A faint but strong heart beats for 18th and Vine. That much was obvious last Tuesday night, when a crowd packed the lobby of the Gem Theater to take part in what might sound like one of the most boring activities of good citizenship: a city planning meeting.
At least a hundred people showed up to hear what City Hall had in mind for the district -- and listening to City Hall talk about 18th and Vine can be emotionally risky. After all, it's been a long time since Emanuel Cleaver's administration, when we dumped the first $20 million into the district's rehab (with tens of millions to follow). If City Hall had delivered on the promise back then, 18th and Vine would have been jumping for years now.
"In the past, there have been a lot of plans and initiatives," Chris Cline, one of the people working on the plan, told the audience. This one, he said, would be different. The new Black Heritage District Economic Development Plan will incorporate all of those past efforts "into a strategy that can see things built."
A description of the Vine Street District Economic Development Plan (covering the neighborhoods between 9th and 29th streets, Troost and Prospect) is here. It's in the beginning stages. The point of last Tuesday night was to get people involved, and the way organizers did that was to break up the crowd into four focus groups -- young adults and professionals; the faith-based community; businesses and entrepreneurs; neighborhood residents and community leaders -- and make them talk among themselves about the city's assets, its character, its leadership and its opportunities.
The brainstorming session with the young adults was both agonizing and inspiring. Agonizing in how much these young people wanted to help, but felt helpless. A random sampling of their observations:
"We have no culture."
"The city's serious about arts--"
"But other than First Fridays, what is there to do?"
"There is culture but it's watered down, or hard to find."
"18th and Vine is in the shadow of the Power & Light District."
(The woman from the Michigan consulting firm who was trying to lead the conversation stopped to say she'd been hearing about this Power & Light District and wanted to know what it was. Everyone groaned, saying they didn't have nearly enough time to explain. At this point, Councilwoman Melba Curls, who'd come in late and was making the rounds, introduced herself and said something about how she'd worked to get the P&L's dress code changed. She listened for awhile and then was gone.)
One woman, who was writing people's comments in magic marker on a big white pad of paper, kept telling the group that everyone needed to move back into the neighborhood.
"I have friends who live here," someone else said. "The problem is there's nothing here."
"Look at all of this beautiful energy in this room -- but none of us can give it. None of us live here -- there's no housing stock. Me and my wife really wanted to buy a house here. We looked. The houses either needed too much work, or they were $300,000."
"The city never finishes anything. Here you get two buildings, four buildings -- the Power & Light District's a mile long but it's complete."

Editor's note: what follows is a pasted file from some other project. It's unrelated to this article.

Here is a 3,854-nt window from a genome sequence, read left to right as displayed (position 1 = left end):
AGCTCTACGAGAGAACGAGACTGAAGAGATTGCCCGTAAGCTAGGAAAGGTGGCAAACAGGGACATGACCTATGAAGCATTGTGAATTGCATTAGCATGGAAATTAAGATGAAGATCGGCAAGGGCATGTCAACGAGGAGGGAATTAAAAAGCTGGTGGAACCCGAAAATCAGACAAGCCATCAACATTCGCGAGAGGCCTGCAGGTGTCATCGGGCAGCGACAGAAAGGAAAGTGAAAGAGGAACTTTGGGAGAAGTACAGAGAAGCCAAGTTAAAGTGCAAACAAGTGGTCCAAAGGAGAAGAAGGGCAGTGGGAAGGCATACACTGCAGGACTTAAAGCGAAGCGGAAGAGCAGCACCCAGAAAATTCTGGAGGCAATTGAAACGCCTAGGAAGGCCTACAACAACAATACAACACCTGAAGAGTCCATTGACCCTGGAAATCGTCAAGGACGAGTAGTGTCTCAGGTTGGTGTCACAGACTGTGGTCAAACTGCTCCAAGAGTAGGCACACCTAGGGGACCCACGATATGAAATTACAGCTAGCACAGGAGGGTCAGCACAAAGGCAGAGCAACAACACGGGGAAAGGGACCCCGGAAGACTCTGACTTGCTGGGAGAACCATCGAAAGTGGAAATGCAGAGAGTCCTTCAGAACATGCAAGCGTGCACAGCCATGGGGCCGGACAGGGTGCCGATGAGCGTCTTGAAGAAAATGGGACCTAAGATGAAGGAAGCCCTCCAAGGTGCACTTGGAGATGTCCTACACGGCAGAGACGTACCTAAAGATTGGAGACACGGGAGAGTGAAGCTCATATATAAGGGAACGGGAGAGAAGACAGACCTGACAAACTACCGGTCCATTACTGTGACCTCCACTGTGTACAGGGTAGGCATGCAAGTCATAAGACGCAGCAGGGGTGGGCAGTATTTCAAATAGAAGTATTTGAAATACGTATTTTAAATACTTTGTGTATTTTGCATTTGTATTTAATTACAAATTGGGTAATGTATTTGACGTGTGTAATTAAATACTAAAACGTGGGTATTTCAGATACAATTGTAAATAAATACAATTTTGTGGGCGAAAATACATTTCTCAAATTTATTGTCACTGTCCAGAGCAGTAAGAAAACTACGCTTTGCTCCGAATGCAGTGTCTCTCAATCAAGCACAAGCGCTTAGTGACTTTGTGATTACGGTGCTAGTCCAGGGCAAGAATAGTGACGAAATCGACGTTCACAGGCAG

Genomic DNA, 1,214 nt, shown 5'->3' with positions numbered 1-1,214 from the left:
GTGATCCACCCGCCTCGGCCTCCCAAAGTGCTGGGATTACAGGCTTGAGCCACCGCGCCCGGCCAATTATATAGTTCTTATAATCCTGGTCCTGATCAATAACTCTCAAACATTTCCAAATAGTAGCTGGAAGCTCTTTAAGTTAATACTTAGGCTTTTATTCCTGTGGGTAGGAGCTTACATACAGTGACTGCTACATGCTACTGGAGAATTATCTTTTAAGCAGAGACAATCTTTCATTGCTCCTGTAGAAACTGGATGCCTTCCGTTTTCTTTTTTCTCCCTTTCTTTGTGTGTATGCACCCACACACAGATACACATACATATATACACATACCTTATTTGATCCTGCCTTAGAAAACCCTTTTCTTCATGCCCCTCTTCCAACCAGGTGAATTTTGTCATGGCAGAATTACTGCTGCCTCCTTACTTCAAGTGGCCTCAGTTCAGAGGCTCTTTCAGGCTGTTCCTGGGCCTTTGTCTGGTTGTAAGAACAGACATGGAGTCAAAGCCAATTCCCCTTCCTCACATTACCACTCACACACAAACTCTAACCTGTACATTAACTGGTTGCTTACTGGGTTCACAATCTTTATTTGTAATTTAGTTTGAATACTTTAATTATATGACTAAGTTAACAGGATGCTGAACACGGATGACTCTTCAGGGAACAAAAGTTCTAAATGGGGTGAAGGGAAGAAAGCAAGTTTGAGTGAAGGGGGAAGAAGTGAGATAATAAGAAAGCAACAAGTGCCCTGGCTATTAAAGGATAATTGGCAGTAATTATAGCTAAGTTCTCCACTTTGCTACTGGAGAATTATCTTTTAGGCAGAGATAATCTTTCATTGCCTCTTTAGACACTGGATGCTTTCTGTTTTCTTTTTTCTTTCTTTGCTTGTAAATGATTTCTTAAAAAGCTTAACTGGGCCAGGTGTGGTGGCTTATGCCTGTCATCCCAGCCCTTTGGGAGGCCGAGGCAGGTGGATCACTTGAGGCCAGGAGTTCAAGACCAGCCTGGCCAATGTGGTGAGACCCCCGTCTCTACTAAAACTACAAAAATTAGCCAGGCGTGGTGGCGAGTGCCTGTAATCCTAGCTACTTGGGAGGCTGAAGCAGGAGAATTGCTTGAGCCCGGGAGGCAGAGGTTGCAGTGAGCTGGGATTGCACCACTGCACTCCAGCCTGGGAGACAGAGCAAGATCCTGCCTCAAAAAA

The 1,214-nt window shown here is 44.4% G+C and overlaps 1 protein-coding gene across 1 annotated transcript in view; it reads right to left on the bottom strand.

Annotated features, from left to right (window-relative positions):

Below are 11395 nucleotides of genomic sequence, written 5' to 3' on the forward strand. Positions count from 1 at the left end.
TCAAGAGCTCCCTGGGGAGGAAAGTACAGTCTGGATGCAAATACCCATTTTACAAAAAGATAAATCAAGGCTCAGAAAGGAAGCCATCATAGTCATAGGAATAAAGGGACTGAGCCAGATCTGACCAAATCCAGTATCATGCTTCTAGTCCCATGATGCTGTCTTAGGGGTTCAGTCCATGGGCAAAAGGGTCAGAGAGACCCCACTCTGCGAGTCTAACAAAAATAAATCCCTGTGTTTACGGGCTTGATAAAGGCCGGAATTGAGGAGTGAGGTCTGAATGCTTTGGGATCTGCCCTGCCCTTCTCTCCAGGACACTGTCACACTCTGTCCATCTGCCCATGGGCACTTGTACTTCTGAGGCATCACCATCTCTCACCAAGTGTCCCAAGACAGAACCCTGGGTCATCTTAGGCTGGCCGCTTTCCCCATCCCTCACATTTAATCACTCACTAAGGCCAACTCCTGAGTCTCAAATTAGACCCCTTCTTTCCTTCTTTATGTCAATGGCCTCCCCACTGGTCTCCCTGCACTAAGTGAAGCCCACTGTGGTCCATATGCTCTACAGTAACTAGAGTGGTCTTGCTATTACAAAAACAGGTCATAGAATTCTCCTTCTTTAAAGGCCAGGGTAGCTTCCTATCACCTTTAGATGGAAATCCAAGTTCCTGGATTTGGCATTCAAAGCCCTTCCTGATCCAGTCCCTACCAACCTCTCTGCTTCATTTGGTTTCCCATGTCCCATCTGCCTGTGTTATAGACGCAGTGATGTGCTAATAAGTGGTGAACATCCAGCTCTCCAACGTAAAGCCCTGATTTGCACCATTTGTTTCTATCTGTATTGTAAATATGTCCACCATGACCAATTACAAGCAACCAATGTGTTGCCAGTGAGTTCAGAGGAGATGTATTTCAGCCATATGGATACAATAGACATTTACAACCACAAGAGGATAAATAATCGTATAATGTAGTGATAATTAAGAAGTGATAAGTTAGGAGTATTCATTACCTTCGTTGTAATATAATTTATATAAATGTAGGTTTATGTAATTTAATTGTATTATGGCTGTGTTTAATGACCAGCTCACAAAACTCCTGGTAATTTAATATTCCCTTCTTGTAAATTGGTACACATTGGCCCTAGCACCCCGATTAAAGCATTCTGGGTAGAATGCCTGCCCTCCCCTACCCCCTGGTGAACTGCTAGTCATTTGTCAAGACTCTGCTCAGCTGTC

"You all need to come back!"
One man, who puts on comedy shows, said he'd tried to rent the Gem Theater but was told it would cost $2,000, and he found out he could do his shows cheaper at Zona Rosa.
"My dad had a business here for how long? Where were his employees supposed to eat?"
"I want to be involved. Is there a task force I can join?"
It went on like this for a long time. After awhile, everyone was supposed to get back together and one person from each group was supposed to report on what they'd discussed. Some people stuck around, but it had been a long night and a lot of folks scattered.
A couple days later, Sean O'Byrne of the Downtown Council, which has been working with the Jazz District Redevelopment Corporation to rent the empty storefronts along 18th Street, told The Pitch he had signed up a couple of tenants. The Full Employment Council is renting a space, and by September, he said, the Kauffman Foundation is scheduled to open an entrepreneurial center where people can come to learn about starting their own businesses.
Maybe not the sexiest storefronts, but at least they'll bring in some bodies. "Those are two good users who will create a lot of foot traffic," O'Byrne says. With a little density, maybe he can lure in a coffee shop.
Meanwhile, the young people who were at the Gem Theater last week should keep an eye on Facebook. Folks at the City Planning Department say all of the meeting notes will be posted online, and there will be more public meetings, more chances to get involved (there's another meeting on September 1 and another on October 20).
And the inspiring thing last Tuesday night was how much the people in the young-adult group cared. Like the man said, they did have a lot of beautiful energy. Maybe some of them will start their own businesses with the help of the Kauffman Foundation's entrepreneurial center -- but it seemed like most of them already knew what they could do if they just had a chance to show it.
With so many empty storefronts now, would it really be so hard to just lower some rents so the young people could lead the way?